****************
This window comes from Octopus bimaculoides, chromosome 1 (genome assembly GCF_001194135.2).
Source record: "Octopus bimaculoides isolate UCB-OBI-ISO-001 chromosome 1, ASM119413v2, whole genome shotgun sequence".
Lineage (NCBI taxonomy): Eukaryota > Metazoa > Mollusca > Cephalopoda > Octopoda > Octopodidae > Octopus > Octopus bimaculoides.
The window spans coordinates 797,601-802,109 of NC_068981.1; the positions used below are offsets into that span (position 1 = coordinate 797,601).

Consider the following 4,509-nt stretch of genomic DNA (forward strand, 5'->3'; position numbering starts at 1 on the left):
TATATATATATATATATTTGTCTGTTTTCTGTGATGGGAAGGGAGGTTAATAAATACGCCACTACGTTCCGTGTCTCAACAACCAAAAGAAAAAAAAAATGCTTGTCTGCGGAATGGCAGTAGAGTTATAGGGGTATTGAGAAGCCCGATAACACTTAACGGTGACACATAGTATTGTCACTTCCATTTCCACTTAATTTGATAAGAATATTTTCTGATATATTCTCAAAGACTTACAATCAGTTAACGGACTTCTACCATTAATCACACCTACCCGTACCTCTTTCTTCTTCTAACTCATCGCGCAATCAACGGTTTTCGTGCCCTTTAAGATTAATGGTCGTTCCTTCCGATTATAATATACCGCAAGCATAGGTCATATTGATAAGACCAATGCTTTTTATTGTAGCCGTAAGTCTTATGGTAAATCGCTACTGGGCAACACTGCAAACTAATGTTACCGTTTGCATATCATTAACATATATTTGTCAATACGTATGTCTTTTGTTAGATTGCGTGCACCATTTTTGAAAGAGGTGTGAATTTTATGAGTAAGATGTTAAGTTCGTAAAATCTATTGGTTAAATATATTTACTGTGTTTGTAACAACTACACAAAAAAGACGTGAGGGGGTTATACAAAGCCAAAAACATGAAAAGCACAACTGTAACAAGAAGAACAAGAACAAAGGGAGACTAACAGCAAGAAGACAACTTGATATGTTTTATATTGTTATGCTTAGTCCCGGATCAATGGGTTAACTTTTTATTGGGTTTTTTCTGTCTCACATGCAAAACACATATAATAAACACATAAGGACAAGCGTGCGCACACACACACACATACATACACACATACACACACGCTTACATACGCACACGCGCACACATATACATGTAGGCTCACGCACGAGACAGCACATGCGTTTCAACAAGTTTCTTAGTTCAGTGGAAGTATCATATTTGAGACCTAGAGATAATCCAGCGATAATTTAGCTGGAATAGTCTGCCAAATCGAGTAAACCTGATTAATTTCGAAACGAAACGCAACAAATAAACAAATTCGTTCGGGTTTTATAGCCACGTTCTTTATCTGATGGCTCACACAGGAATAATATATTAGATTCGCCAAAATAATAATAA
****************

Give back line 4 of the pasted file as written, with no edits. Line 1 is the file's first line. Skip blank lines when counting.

The window spans coordinates 797,601-802,109 of NC_068981.1; the positions used below are offsets into that span (position 1 = coordinate 797,601).